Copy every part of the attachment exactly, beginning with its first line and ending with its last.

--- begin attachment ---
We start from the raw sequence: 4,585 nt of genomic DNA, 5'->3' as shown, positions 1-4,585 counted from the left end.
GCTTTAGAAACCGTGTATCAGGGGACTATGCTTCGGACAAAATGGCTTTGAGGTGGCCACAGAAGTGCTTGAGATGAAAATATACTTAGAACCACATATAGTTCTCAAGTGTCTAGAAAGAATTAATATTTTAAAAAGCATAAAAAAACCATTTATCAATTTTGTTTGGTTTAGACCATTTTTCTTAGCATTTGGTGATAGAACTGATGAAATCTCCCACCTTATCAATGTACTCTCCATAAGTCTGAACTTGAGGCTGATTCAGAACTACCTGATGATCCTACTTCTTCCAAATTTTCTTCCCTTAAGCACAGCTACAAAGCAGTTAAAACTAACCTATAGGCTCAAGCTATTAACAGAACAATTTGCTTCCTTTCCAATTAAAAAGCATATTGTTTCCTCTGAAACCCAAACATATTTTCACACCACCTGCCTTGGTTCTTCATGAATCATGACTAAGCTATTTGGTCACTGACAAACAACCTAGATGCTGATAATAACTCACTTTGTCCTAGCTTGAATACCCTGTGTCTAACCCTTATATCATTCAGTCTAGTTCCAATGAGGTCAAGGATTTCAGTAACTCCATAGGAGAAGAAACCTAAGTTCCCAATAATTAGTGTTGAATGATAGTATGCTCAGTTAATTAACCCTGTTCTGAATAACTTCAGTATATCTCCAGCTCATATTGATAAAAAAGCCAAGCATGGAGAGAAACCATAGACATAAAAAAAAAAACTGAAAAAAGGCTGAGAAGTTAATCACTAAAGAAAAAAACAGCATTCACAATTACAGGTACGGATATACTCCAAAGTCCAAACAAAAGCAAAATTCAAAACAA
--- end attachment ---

We start from the raw sequence: 4,585 nt of genomic DNA, 5'->3' as shown, positions 1-4,585 counted from the left end.
GCTTTAGAAACCGTGTATCAGGGGACTATGCTTCGGACAAAATGGCTTTGAGGTGGCCACAGAAGTGCTTGAGATGAAAATATACTTAGAACCACATATAGTTCTCAAGTGTCTAGAAAGAATTAATATTTTAAAAAGCATAAAAAAACCATTTATCAATTTTGTTTGGTTTAGACCATTTTTCTTAGCATTTGGTGATAGAACTGATGAAATCTCCCACCTTATCAATGTACTCTCCATAAGTCTGAACTTGAGGCTGATTCAGAACTACCTGATGATCCTACTTCTTCCAAATTTTCTTCCCTTAAGCACAGCTACAAAGCAGTTAAAACTAACCTATAGGCTCAAGCTATTAACAGAACAATTTGCTTCCTTTCCAATTAAAAAGCATATTGTTTCCTCTGAAACCCAAACATATTTTCACACCACCTGCCTTGGTTCTTCATGAATCATGACTAAGCTATTTGGTCACTGACAAACAACCTAGATGCTGATAATAACTCACTTTGTCCTAGCTTGAATACCCTGTGTCTAACCCTTATATCATTCAGTCTAGTTCCAATGAGGTCAAGGATTTCAGTAACTCCATAGGAGAAGAAACCTAAGTTCCCAATAATTAGTGTTGAATGATAGTATGCTCAGTTAATTAACCCTGTTCTGAATAACTTCAGTATATCTCCAGCTCATATTGATAAAAAAGCCAAGCATGGAGAGAAACCATAGACATAAAAAAAAAAACTGAAAAAAGGCTGAGAAGTTAATCACTAAAGAAAAAAACAGCATTCACAATTACAGGTACGGATATACTCCAAAGTCCAAACAAAAGCAAAATTCAAAACAA